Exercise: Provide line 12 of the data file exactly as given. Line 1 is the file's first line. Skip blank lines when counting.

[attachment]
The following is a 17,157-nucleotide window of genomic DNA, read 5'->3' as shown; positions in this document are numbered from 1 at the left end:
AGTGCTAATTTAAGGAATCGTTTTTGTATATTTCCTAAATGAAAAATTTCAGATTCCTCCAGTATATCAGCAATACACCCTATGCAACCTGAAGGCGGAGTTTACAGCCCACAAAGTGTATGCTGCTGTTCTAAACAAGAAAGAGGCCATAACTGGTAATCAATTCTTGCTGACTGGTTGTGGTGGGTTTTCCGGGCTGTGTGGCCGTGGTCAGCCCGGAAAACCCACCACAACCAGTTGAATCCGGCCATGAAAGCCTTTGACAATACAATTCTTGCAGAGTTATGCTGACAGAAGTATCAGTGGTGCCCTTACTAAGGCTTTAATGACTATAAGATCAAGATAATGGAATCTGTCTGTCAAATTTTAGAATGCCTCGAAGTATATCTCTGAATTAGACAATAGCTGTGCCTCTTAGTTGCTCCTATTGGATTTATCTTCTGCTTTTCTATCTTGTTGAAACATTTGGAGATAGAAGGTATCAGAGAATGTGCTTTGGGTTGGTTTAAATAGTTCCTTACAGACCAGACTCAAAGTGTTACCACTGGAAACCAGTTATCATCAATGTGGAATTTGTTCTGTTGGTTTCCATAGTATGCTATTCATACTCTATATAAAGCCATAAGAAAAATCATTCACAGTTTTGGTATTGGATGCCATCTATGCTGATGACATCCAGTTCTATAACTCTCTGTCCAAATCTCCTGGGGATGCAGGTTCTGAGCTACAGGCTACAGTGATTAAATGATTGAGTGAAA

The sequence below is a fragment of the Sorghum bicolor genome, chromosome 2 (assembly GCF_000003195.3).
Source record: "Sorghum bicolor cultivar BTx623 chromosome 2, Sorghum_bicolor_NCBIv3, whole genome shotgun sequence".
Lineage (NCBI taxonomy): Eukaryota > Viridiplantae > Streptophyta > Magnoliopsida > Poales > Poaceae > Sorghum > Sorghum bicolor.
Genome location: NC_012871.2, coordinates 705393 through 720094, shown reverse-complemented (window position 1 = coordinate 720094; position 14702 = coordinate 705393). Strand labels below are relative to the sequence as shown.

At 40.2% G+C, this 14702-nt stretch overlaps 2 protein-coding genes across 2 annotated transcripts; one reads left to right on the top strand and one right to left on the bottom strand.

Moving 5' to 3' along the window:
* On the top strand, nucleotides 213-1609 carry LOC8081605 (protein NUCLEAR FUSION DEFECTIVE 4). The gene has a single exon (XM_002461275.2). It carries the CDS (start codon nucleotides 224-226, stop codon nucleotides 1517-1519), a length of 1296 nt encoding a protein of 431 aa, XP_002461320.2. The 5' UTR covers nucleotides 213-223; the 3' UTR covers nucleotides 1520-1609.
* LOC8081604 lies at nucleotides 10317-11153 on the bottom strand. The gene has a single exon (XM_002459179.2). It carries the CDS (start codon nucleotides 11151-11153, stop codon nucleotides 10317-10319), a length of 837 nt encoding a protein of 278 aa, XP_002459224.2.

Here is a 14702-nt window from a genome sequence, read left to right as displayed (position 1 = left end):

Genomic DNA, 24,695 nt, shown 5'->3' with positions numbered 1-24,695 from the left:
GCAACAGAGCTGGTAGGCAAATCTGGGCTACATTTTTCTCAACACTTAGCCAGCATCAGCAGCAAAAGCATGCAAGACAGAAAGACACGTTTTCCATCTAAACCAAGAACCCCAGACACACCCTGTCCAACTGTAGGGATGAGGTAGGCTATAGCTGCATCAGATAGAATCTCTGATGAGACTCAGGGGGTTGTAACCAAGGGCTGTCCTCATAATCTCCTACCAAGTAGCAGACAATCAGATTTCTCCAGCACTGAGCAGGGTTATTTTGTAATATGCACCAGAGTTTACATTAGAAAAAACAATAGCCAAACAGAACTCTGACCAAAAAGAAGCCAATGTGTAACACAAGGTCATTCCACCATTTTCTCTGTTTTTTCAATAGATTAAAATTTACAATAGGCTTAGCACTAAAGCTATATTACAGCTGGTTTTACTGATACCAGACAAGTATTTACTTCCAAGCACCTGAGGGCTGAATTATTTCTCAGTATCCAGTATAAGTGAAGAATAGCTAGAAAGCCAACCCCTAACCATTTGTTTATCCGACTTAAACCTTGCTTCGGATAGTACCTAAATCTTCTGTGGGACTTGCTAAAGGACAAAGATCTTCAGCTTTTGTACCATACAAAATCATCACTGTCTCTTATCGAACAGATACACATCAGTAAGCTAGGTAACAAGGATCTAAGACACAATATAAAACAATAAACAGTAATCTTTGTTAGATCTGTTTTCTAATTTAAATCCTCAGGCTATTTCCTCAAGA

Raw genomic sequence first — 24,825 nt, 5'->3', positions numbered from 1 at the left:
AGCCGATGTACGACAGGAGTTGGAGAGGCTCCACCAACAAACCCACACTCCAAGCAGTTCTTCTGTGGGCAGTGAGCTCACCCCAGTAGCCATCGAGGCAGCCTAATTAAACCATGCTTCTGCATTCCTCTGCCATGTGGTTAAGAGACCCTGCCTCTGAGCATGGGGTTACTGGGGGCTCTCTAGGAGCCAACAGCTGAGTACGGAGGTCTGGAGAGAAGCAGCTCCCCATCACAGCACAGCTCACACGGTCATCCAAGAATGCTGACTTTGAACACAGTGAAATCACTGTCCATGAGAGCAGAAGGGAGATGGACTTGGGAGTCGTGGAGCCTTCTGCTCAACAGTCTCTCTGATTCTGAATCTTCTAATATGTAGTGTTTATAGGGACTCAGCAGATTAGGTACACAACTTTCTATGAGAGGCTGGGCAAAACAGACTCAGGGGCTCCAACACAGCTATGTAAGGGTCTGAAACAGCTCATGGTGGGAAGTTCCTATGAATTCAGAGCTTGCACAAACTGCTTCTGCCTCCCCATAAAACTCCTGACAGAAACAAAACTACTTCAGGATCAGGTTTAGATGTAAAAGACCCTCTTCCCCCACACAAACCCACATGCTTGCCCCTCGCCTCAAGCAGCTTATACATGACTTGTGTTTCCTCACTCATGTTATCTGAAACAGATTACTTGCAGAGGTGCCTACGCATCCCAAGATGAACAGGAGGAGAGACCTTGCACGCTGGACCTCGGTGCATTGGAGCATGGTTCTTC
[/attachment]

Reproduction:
Genomic DNA, 24,695 nt, shown 5'->3' with positions numbered 1-24,695 from the left: